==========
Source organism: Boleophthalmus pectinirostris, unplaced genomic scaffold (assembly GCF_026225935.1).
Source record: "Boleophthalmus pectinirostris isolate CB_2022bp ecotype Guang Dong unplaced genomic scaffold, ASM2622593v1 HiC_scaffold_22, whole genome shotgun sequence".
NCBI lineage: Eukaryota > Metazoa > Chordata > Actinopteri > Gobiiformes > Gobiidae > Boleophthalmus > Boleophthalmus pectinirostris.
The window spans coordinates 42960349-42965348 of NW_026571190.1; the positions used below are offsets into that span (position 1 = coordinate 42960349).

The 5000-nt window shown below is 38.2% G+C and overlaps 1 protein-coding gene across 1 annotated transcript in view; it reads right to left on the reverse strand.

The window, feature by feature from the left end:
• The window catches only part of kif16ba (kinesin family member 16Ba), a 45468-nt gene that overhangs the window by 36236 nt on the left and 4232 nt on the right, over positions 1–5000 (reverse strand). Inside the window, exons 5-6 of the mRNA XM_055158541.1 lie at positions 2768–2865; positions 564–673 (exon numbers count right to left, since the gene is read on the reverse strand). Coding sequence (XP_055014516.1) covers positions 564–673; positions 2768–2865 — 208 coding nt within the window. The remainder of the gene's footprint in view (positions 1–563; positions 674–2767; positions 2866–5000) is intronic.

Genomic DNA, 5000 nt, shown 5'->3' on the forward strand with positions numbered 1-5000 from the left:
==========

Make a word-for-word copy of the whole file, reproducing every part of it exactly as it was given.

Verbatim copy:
Source organism: Boleophthalmus pectinirostris, unplaced genomic scaffold (assembly GCF_026225935.1).
Source record: "Boleophthalmus pectinirostris isolate CB_2022bp ecotype Guang Dong unplaced genomic scaffold, ASM2622593v1 HiC_scaffold_22, whole genome shotgun sequence".
NCBI lineage: Eukaryota > Metazoa > Chordata > Actinopteri > Gobiiformes > Gobiidae > Boleophthalmus > Boleophthalmus pectinirostris.
The window spans coordinates 42960349-42965348 of NW_026571190.1; the positions used below are offsets into that span (position 1 = coordinate 42960349).

The 5000-nt window shown below is 38.2% G+C and overlaps 1 protein-coding gene across 1 annotated transcript in view; it reads right to left on the reverse strand.

The window, feature by feature from the left end:
• The window catches only part of kif16ba (kinesin family member 16Ba), a 45468-nt gene that overhangs the window by 36236 nt on the left and 4232 nt on the right, over positions 1–5000 (reverse strand). Inside the window, exons 5-6 of the mRNA XM_055158541.1 lie at positions 2768–2865; positions 564–673 (exon numbers count right to left, since the gene is read on the reverse strand). Coding sequence (XP_055014516.1) covers positions 564–673; positions 2768–2865 — 208 coding nt within the window. The remainder of the gene's footprint in view (positions 1–563; positions 674–2767; positions 2866–5000) is intronic.

Genomic DNA, 5000 nt, shown 5'->3' on the forward strand with positions numbered 1-5000 from the left: